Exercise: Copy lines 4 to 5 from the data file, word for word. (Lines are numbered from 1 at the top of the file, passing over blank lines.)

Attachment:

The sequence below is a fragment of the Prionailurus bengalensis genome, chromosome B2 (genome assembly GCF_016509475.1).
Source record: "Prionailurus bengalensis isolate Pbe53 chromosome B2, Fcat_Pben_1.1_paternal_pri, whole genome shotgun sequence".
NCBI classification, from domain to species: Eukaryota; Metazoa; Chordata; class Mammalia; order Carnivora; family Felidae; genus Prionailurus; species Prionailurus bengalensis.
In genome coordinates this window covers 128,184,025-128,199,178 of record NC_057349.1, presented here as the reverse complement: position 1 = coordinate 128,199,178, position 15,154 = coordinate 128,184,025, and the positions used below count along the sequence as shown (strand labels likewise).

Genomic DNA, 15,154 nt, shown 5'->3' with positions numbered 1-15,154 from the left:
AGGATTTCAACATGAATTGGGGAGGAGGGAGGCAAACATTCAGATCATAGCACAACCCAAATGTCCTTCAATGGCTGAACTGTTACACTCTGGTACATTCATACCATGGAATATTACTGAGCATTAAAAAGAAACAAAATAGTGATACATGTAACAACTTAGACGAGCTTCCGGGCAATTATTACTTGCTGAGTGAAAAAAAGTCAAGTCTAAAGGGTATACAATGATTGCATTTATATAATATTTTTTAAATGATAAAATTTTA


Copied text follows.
In genome coordinates this window covers 128,184,025-128,199,178 of record NC_057349.1, presented here as the reverse complement: position 1 = coordinate 128,199,178, position 15,154 = coordinate 128,184,025, and the positions used below count along the sequence as shown (strand labels likewise).

Genomic DNA, 15,154 nt, shown 5'->3' with positions numbered 1-15,154 from the left: